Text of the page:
In recent years, many countries have conducted a widespread debate about considering to introduce a basic income. In this context, we can think about the petition in Germany, the citizen’s initiative in Spain (2015) and the world’s first basic income referendum in Switzerland (2015). Other advocates of the basic income in recent history are the former Greek Minister of Finance Yanis Varoufakis and the London Based RSA (2015). However, despite the many debates on the topic, no country has yet implemented the system but rather rejected it. So what is a basic income all about?
By definition, a basic income is an income unconditionally granted to all on an individual basis, without means test or work requirement. It resembles to a minimum income guarantee already applied in many European countries but it distinguishes itself in 3 ways. First, it is paid regardless any other source of income. Secondly, it is paid out to individuals rather than households and lastly, it is paid to an individual without any commitment from the individual of having a job or looking for a place to work. This all sounds like too good to be true but what are the real economic and social rationales behind the idea? I will try to provide a brief overview.
The first benefit one can describe is the enhancement of liberty of an individual described by one of the most famous advocates of the basic income, Philippe van Parijs . In his paper, he starts with the argument of people working out of economic compulsion. In this sense, this limits the liberty of an individual. By introducing the basic income, individuals will have alternatives besides being forced into unpleasant work, which will consequently increase their freedom. A second advantage of the basic income can be described as a potential reduction of poverty. Indeed, a basic income can allow the poorest to obtain an income and hence abandon their lives in poverty. Third, the basic income may induce people to invest in theirselves by for example getting an education which may lead to them getting higher earning jobs and thus resulting in a stimulation of overall economic welfare. Ofcourse, these are all theoretical assumptions and are yet to be proven.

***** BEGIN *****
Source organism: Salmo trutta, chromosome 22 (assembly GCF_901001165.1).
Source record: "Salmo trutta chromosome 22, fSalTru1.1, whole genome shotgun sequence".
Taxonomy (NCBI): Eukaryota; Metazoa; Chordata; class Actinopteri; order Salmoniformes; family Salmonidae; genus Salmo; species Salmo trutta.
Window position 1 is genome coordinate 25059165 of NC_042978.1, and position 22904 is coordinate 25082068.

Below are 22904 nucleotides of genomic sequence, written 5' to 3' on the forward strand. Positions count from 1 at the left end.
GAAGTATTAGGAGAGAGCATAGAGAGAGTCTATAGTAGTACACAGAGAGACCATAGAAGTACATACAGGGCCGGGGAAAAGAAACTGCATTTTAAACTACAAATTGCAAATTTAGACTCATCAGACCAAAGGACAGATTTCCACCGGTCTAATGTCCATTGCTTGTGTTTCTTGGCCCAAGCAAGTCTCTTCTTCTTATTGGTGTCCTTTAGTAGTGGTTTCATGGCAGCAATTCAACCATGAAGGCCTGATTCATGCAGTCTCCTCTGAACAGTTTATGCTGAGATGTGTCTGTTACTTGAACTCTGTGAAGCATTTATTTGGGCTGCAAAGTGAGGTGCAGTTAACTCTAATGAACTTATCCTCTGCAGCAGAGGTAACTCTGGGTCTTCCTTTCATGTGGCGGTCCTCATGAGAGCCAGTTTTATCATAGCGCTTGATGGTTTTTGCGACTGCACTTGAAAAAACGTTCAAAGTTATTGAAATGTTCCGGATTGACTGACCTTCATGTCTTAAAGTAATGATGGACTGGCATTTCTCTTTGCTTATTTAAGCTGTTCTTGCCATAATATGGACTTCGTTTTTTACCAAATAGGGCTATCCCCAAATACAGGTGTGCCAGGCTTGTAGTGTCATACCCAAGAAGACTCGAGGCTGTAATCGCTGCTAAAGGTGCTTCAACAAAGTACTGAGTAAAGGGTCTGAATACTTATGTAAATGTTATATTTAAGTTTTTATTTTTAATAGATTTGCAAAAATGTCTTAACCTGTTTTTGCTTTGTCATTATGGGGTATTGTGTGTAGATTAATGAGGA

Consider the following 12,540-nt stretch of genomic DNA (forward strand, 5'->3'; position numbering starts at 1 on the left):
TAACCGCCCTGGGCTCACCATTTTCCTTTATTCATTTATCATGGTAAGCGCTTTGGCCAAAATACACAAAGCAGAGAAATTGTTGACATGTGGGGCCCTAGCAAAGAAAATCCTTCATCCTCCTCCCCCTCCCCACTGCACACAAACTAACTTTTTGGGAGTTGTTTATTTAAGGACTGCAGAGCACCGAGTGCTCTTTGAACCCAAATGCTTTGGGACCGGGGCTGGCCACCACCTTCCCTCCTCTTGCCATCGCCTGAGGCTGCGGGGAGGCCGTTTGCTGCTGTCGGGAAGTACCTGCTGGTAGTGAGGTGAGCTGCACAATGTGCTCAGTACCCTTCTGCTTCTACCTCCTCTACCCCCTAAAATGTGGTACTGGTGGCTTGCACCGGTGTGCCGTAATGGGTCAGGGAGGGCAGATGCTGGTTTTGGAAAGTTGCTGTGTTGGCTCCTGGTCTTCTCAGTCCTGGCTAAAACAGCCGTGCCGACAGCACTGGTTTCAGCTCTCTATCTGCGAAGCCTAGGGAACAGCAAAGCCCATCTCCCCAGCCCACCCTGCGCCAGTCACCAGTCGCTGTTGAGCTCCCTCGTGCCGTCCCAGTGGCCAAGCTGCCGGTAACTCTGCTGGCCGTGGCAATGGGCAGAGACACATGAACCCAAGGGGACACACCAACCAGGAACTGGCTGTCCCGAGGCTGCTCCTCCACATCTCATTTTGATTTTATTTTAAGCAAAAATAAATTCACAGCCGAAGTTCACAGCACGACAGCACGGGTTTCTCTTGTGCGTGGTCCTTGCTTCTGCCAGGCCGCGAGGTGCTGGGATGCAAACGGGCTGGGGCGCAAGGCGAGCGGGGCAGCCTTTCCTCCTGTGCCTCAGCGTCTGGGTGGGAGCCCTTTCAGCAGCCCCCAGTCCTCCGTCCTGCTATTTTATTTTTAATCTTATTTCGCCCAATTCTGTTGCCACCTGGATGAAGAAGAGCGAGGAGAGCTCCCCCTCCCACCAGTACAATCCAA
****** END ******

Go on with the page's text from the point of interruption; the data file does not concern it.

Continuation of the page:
Whenever there are pros, cons will exist. Indeed, a first drawback of an introduction of a basic income could be a strong decrease in motivation towards working. Individuals may feel they earn enough and may consequently miss the incentive to look for a job or even continue their jobs. Second, financing such a basic income will require huge amounts of funds which governments in many countries may lack without even taking into account the costs that will arise when restructuring the existing taxation, pension and social insurance systems. Third, demographical problems such as immigration escalation should be taken into account with because people from country Y, without the basic income policy will surely want to benefit from country’s X basic income and hence move to country X.
In sum, just like any other government intervention, the basic income has its pros and cons. The answer to the question of which one outweighs the other yet remains debatable. There will always be people in favor of introducing the basic income and people opposed to it. But in recent history, the swiss referendum has shown us that the latter may exceed the first by a significant percentage (76,9 % opposed). The concept may sound interesting in theory, but can and will be difficult to implement in practice.